Susan Granger’s review of “LAKE PLACID” (20th Century-Fox)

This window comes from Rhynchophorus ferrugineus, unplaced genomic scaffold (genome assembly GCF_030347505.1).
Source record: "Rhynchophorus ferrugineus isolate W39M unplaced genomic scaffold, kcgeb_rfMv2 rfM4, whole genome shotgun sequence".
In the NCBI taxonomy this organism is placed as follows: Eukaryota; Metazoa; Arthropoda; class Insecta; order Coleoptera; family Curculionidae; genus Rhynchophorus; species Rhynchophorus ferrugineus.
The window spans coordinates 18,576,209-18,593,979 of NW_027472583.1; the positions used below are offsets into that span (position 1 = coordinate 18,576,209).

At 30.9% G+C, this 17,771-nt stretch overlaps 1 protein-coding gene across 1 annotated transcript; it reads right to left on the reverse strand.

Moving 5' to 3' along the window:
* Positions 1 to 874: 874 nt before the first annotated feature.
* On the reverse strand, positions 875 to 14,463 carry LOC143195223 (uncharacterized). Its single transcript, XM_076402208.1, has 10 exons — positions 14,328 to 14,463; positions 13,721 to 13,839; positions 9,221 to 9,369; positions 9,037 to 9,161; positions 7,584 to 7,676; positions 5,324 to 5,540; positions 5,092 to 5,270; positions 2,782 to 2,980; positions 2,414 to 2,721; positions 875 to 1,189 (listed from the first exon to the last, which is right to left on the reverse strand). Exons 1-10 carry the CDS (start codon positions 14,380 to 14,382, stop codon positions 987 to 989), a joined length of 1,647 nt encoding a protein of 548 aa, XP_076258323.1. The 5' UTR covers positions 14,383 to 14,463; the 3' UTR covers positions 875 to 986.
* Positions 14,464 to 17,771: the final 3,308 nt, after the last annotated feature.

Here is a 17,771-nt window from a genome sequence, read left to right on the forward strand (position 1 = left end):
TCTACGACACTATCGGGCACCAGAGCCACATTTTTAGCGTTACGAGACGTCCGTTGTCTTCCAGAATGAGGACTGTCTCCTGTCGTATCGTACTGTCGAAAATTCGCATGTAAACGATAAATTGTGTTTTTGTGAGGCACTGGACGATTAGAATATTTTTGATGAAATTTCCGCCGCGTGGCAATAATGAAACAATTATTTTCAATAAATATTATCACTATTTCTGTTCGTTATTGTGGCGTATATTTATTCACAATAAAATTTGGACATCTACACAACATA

Every summer needs its monster movie – think “Jaws” – and this one has the added comedic touch of David E. Kelley, creator of TV’s “Ally McBeal,” “Chicago Hope,” “L.A. Law,” and “The Practice.” Bridget Fonda stars as a paleontologist who is sent from museum in New York City to a tranquil lake in Maine to verify a shard, a supposed fossil, which turns out to be a tooth from a primitive, mysterious predator who has killed a member of the Fish & Game department. That’s where Bill Pullman comes in. He’s the perennially cool Fish & Game Warden. Right away, there’s friction because she’s not only annoyingly phobic about the wilderness but she’s also arrogantly embittered about men and love. Then there’s Oliver Platt, a rich, wacky, world-renown mythology professor, and Brendan Gleeson, the irascible sheriff. These neurotic, off-beat, disparate characters band together to discover what’s devouring not only the wildlife but people – on land and in Black Lake. It turns out to be a 30-foot crocodile that has migrated to New England and been adopted as “a pet who lives in the wild” by a local eccentric, played by Betty White. The elusive reptile is terrifyingly realistic – thanks to the special effects creativity of Stan Winston (“Aliens,” “Jurassic Park”). Producer/writer David E. Kelley and director Steve Miner (sequels 2 & 3 of “Friday the 13th,” “Halloween: H20″) supply enough absurdly inventive satire, derived from the eclectic characters, to keep what could have been a prosaic horror/thriller afloat. But the title is a bit misleading – this has absolutely nothing to do with the summer tourist haven of Lake Placid, New York. On the Granger Movie Gauge of 1 to 10, “Lake Placid” is a gruesome but surprising 6. It’s a hip, caustic creature-feature with an unexpectedly snappy, comedic bite.